ALLIGATORS IN A HELICOPTER

a pro script reader ponders movies, reading, writing and the occasional personal flashback

Friday, September 01, 2006

Talent and Awe

In thinking about the concert I saw the other night, it occurred to me how awed I am by talented singer-songwriters.

There's something about watching someone really good, on a stage, performing their music, that really grabs me. It's the closest thing to idol worship I have.

The irony? I don't really feel that way about screenwriters. And that bothers me.

Don't get me wrong, there are a lot of screenwriters I respect a lot. But I just don't have that sense of wow. Of awe.

Maybe it's because it has lost its mystery for me. I'm a reader and a writer, I've seen behind the curtain. Well-known screenwriters are just people like you and me, who are very good at crafting words.

Meanwhile, I have no musical skill at all. None. So it's all a marvelous mystery to me, being able to sit down, and write a great song, then be able to play it onstage and wow an audience... Much less 10 songs. Or 110.

There's no real similarity in screenwriting. Screenplays aren't really meant to be read; their purpose is to be a movie. So they are awkward, unsexy beasts, part of a long process that by its end just feels more and more divorced from the original creator.

Sure, screenwriters can stand on a stage, and read from their screenplays. But for me it doesn't stand up to a solid tunesmith working their art.

I hate feeling like this. I should be a scribe-worshipper. I shouldn't be feeding into the same mindset that leads teens looking to get laid to form a garage band, and not a screenwriting team.

But, sad as it is to admit, given the choice, I'd rather break bread with Neil Young than William Goldman. Tip a beer with Billy Corgan, rather than Shane Black. Tar Aimee Mann's driveway, rather than Charlie Kaufman's.

Sorry Charlie.

But somedays, I wish I could just write a perfect little song, and sing it on a perfect little stage. And kudos to the people that have the talent to do it.

15 Comments:

At 5:05 AM, Blogger The Moviequill said...

"they are awkward, unsexy beasts"... which is why when I send my stuff out to family and friends for critique I am met with blank looks after. They just don't know the format and are trying to force their novelistic predispositions on it

 
At 5:53 AM, Blogger Robert Hogan said...

I feel the same way. The closest thing I’ve found to that feeling in the movie world is watching an actor deliver a phenomenal performance. That’s why I secretly want to be an actor. It’s as about as close as I could ever get to being on stage playing a song.

Than again, I’ve had some pretty incredible experiences in a room full of writers kicking ideas back and forth. A collaboration of people applying their creative prowess to executing an entertaining and enlightening story, that’s my juice man.

 
At 6:02 AM, Anonymous pennythecat said...

I think the screenwriter would be akin to the guy who thought up the tune and wrote the words and then played the song in his room. The performer (director?) would then take that song and with his band, his sound system and lighting cues, and go make a magical experience for an audience of 20,000 when it is performed at the Garden. That's the magic.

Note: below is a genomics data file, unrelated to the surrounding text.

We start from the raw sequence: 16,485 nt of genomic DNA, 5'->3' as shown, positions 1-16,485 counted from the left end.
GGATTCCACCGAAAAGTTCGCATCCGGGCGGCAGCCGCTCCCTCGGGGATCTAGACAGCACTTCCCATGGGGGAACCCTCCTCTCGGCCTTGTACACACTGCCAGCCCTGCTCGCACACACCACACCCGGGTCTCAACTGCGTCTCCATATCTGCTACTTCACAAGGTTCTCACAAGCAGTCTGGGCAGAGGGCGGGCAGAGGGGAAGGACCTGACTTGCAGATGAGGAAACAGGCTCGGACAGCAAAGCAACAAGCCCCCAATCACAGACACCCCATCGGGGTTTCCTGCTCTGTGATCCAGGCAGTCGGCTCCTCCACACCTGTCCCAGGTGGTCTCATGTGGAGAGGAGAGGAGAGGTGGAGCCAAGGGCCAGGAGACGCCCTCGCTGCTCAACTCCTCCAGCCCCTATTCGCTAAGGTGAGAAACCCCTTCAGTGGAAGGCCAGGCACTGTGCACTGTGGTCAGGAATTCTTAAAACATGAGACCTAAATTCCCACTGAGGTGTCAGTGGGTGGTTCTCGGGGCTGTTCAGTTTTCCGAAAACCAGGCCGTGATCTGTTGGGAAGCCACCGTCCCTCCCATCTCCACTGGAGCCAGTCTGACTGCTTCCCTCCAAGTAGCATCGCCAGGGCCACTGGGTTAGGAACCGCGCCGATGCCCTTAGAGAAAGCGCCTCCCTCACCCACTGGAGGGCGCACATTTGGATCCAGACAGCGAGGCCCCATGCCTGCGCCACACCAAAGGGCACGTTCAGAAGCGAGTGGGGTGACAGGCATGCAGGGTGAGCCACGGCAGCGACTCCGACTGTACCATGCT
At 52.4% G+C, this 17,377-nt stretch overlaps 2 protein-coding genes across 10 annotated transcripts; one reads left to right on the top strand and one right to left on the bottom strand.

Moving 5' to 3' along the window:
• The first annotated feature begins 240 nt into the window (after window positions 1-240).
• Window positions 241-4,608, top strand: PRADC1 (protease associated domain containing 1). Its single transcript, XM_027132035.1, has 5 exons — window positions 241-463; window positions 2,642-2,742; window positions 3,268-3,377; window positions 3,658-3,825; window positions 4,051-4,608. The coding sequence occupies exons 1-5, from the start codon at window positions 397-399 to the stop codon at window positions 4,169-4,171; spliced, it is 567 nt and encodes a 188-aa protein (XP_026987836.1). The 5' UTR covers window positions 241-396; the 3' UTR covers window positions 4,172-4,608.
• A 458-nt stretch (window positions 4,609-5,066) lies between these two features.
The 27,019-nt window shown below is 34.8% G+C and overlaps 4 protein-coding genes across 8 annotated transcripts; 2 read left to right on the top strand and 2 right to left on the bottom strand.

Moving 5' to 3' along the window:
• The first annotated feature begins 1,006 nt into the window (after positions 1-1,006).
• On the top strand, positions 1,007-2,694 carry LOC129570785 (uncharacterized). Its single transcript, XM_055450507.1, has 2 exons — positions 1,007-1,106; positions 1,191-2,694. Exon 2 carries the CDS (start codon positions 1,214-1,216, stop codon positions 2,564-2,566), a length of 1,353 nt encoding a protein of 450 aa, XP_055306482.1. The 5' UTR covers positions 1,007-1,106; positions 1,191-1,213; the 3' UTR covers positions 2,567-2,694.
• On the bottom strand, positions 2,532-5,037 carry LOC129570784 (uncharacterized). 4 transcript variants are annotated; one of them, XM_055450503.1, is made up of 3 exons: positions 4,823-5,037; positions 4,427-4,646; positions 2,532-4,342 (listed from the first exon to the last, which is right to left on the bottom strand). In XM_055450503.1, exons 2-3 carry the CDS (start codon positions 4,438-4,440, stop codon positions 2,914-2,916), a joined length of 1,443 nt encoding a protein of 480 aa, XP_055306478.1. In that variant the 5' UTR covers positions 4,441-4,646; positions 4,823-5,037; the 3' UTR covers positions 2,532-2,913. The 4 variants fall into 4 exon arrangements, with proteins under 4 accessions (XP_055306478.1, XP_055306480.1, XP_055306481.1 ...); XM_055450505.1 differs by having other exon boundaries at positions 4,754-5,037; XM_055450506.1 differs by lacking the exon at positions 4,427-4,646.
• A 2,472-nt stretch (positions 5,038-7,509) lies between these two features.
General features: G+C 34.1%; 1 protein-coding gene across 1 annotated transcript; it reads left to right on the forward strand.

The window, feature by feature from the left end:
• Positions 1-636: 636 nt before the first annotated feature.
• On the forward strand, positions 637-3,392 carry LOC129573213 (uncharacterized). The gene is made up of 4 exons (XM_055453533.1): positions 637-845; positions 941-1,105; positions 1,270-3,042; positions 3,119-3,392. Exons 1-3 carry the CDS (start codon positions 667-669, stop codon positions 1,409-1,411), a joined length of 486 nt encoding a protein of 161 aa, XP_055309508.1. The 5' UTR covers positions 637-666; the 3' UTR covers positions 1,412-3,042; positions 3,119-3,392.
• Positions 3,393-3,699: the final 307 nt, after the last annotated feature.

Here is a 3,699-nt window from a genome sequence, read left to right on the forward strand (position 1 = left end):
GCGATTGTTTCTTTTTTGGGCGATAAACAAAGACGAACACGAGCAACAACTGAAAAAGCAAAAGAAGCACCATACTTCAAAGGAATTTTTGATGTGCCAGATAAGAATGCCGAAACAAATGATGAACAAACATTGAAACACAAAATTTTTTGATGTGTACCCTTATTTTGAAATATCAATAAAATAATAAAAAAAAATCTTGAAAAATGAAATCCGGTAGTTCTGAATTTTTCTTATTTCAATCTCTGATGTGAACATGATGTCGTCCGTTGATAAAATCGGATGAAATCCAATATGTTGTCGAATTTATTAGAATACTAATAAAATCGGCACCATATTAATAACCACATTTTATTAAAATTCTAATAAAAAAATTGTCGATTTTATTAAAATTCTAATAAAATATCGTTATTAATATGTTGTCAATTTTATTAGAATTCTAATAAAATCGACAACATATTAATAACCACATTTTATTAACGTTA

At 6:08 AM, Blogger Thomas Crymes said...

I think Charlie Kaufman might be the only screenwriter that I am in awe of. After seeing Malcovich and Eternal Sunshine, I felt so humbled.

Singers/songwriters don't really do it for me. For me, I think it is seeing and hearing accounts of soldiers at war since I just cannot imagine in my darkest dreams what it would be like to run directly at my death.

I think we are in awe of what we cannot do or think we can't.

 
At 6:40 AM, Blogger Spanish Prisoner said...

Well, if you just read a songtext before hearing it you won't be that much in awe either, I guess. If I would have read "Once Upon a Time in the West" as a scipt it wouldn't do a lot for me. But to watch the movie just makes it a wonderful experience.

 
At 7:31 AM, Blogger Brett said...

As has been pointed out, it's hardly a fair comparison.

A singer benefits from claiming the emotional credit for the final delivery of the product, while teh screenwriter is one of the first folks on the production line.

A singer has nearly unrivalled control over the style and quality of the final product, while the screenwriter does the best he can and then prays to the film gods that chimps with DGA and SAG cards don't turn it into a mountain of bronto poo.

A singer has to seem brilliant for 3 verses, maybe 4 minutes and change. A screenwriter has to be just as brilliant for 3 fully developed ACTS, maybe 100 minutes and change.

A singer can write a clumsy song, perform it badly as part of a set, and still get a standing ovation and ringing praise if the rest of the set that night kicks ass, and then adjust subsequent set-lists to delete that weak song from the show. A screenwriter delivers his work, and if it's a total botch up, that movie stays out there on his public record thanks to IMDB and a hundred similar resources. I'm having a hard time coming up with the singer-songwriter analog to GIGLI or FREDDY GETS FINGERED.

A singer gets to feel the tone of the audience everytime she steps out on stage, and subtly adjust her delivery to fit the situation, knowing that that specific performance is intended for that one specific audience or a few dozen or a few hundred of a few thousand. A screenwriter has one final shot to deliver the "performance" that will then be created by a cast and crew of hundreds, duped a thousand times, and then shown to millions of people, often in wildly different social and psychological situations, often using languages the writer could not identify, much less use.